The late, great Jean Renoir is nobly served by this first full-length docu that leaves auds hungry for more. Due to air next fall in British pubcaster BBC1 's "Omnibus" arts slot, on the centenary of Renoir's birth, the two-parter should travel well on the fest trail and clock up cable and specialized tube sales.
The late, great Jean Renoir is nobly served by this first full-length docu that leaves auds hungry for more. Due to air next fall in British pubcaster BBC1 ‘s “Omnibus” arts slot, on the centenary of Renoir’s birth, the two-parter should travel well on the fest trail and clock up cable and specialized tube sales.
First seg (“From La Belle Epoque to World War II”) follows Renoir (1894-1979) from his youthful love of movies, aerial photography work in the French air force, marriage, first pix with actress-wife Catherine Hessling, to early sound films like “Boudu Saved From Drowning,” to the string of classics, including “Grand Illusion” and “Rules of the Game.”
Second part (“Hollywood and Beyond”) begins with his 1941 arrival in Hollywood, unhappy experiences at 20th Century Fox, and subsequent career that produced titles like “This Land is Mine,””The Diary of a Chambermaid” and the Indian-set “The River.” Sad ending notes that on his final film, “Le Petit Theatre de Jean Renoir” (1969), he was initially refused an advance.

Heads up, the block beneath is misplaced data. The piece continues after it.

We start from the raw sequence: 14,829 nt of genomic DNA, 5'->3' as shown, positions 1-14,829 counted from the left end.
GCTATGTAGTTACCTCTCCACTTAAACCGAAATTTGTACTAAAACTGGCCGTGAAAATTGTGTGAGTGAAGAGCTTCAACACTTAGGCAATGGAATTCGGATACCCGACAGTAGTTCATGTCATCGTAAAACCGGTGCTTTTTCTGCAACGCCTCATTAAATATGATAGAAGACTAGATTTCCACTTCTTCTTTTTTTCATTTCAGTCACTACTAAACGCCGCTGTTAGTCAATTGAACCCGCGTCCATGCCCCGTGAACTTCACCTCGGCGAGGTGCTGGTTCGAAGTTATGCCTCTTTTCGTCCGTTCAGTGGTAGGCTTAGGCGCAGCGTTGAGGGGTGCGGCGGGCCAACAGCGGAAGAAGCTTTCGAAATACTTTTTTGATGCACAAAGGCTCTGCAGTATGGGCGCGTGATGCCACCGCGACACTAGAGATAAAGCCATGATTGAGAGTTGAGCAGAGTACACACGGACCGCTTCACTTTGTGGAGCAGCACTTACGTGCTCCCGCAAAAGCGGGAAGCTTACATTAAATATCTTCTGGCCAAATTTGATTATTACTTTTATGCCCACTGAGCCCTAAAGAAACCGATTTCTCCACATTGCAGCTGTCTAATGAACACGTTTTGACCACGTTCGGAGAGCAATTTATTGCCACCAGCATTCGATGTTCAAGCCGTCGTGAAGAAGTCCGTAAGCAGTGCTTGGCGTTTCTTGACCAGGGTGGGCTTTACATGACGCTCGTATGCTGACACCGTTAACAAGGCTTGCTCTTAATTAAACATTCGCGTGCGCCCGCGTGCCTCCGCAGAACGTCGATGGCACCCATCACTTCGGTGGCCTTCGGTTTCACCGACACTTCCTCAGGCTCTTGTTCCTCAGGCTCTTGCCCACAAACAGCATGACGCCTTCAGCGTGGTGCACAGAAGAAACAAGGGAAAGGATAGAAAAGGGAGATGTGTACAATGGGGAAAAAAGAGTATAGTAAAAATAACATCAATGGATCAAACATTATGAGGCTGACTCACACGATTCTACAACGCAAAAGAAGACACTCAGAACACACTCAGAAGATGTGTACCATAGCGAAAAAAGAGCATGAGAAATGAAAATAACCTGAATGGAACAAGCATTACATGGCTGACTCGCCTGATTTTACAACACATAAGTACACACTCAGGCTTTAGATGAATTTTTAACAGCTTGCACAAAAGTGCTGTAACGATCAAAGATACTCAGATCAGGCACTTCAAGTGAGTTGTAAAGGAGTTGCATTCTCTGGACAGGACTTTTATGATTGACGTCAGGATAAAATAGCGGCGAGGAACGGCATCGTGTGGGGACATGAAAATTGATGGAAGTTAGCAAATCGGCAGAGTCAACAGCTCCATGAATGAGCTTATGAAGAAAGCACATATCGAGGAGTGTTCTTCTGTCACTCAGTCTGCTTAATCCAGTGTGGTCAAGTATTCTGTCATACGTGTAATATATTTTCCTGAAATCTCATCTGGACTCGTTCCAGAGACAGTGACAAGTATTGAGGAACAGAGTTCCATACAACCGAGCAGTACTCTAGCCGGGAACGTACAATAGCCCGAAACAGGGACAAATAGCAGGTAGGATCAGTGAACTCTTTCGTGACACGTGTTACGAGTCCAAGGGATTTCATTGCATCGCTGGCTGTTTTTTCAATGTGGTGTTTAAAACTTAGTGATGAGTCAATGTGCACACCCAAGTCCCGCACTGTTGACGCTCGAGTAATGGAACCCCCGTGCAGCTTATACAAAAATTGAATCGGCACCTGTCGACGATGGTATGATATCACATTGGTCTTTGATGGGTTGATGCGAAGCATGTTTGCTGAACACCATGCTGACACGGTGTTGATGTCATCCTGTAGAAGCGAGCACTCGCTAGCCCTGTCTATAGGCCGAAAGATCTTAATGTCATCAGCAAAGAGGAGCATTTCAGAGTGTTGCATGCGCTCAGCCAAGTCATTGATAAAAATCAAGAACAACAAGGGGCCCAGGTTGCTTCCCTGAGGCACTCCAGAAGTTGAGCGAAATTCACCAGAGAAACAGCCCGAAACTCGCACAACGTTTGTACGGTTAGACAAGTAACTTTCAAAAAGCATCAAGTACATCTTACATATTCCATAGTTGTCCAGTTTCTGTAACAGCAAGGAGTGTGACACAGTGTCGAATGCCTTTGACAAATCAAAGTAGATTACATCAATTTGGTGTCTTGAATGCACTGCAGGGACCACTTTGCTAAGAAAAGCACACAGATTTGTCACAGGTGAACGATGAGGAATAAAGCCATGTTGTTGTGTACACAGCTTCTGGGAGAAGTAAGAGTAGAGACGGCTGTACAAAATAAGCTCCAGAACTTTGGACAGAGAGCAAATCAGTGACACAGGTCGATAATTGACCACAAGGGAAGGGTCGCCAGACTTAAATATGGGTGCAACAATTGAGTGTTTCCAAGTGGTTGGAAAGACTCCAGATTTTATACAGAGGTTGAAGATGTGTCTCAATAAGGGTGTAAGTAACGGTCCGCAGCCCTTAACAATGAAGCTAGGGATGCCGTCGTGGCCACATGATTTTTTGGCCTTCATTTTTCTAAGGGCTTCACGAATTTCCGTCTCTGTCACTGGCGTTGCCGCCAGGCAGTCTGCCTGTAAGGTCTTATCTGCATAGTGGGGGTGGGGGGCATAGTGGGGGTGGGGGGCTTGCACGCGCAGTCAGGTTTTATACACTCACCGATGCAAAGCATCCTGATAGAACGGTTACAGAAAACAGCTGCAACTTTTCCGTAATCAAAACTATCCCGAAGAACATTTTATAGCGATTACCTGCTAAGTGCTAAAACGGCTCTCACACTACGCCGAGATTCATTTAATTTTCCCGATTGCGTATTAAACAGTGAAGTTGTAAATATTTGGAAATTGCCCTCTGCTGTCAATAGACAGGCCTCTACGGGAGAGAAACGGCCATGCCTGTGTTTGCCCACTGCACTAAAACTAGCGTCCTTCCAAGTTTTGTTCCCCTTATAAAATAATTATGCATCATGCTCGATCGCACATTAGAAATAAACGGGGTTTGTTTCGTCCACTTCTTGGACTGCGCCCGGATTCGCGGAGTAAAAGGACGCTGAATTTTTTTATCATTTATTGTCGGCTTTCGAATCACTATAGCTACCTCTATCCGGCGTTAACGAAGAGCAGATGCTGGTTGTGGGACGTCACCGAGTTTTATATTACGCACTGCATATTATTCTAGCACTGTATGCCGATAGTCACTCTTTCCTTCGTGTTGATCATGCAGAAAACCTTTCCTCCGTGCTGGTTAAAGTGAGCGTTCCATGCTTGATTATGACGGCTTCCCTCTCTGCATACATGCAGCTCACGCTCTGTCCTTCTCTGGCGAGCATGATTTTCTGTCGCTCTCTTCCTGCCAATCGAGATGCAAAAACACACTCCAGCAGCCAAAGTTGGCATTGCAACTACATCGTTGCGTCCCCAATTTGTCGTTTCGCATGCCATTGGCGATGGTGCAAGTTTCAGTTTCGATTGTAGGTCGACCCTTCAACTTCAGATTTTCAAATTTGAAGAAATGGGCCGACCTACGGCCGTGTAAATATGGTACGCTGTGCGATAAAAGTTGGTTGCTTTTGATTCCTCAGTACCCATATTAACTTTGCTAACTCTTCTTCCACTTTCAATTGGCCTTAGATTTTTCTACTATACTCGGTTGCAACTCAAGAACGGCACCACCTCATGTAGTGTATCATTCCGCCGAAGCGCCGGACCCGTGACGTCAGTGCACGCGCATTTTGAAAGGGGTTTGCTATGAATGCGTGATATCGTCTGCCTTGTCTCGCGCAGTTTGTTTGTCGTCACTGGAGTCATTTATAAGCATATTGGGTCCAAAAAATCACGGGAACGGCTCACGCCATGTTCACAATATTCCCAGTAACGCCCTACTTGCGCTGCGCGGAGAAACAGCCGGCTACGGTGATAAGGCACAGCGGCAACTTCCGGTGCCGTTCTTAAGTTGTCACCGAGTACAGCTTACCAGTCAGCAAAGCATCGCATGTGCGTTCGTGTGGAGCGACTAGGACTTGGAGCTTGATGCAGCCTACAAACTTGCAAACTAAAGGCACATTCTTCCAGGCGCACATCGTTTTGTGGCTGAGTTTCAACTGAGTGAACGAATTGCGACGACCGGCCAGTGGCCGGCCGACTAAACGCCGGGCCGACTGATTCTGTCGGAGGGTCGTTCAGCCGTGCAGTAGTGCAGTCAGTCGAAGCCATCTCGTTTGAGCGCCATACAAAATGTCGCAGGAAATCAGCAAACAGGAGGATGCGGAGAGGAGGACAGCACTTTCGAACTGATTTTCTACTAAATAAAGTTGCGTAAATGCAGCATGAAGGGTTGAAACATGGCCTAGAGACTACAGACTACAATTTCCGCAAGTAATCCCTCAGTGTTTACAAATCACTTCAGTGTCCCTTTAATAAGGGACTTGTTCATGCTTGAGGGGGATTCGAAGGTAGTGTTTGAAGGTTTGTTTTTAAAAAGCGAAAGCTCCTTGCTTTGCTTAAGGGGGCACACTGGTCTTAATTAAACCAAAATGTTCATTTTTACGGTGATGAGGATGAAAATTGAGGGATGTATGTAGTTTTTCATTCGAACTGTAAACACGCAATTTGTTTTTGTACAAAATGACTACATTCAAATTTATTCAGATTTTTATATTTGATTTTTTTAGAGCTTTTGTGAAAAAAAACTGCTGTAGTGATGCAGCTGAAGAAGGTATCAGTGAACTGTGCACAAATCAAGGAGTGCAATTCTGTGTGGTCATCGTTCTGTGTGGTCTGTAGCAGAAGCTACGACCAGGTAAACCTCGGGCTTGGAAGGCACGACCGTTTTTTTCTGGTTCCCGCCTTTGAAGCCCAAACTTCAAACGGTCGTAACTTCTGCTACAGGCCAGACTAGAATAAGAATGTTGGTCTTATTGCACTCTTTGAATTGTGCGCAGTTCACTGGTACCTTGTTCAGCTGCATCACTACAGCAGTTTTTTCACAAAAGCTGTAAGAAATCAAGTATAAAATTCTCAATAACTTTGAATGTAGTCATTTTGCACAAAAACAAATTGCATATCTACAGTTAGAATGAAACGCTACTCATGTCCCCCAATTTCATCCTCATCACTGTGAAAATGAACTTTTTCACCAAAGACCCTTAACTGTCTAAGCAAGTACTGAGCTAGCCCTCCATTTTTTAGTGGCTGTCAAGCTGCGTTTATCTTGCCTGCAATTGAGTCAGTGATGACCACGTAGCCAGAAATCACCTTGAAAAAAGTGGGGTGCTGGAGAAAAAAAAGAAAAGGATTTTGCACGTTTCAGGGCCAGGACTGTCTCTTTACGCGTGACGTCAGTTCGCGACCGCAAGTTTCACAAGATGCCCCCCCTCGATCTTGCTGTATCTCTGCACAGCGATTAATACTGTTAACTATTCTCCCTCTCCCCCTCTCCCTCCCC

Though clearly limited by availability of archive material, and the relatively few survivors from a long-gone age, director David Thompson does a thorough job of rounding up the usual suspects. Biggest coup is nabbing the director’s normally camera-shy son, Alain, who reveals his father’s attitude to the U.S. and the snub by the French intelligentsia when he stayed Stateside after World War II.
Just as the humanistic magic of Renoir’s movies is difficult to dissect, so Renoir the man proves equally elusive, beyond the chubby, Gallic bon vivant who emerges in several 1960s interviews.
Faced with a formidable number of classics to cover, Thompson has little space for Renoir’s intriguing private life (such as his relationship with the left-wing cutter Margueritte Houlle) or working methods. A rare criticism comes in a resurrected quote by actor Jean Gabin who called Renoir “as an artist, a genius; as a man, a prostitute.” Clips are plentiful and acceptable in quality.
Helmers like Chabrol, Tavernier, Bertolucci and Bogdanovich supply critical acumen, the last most penetratingly in describing Renoir’s mastery of nuance.
Interviews were shot on film, with post-production done on vid, subsequently transferred to 16mm for theatrical showings. Results on the big screen retain an electronic flavor, but are OK.
Voiceover narration by actress Harriet Walter lacks punch.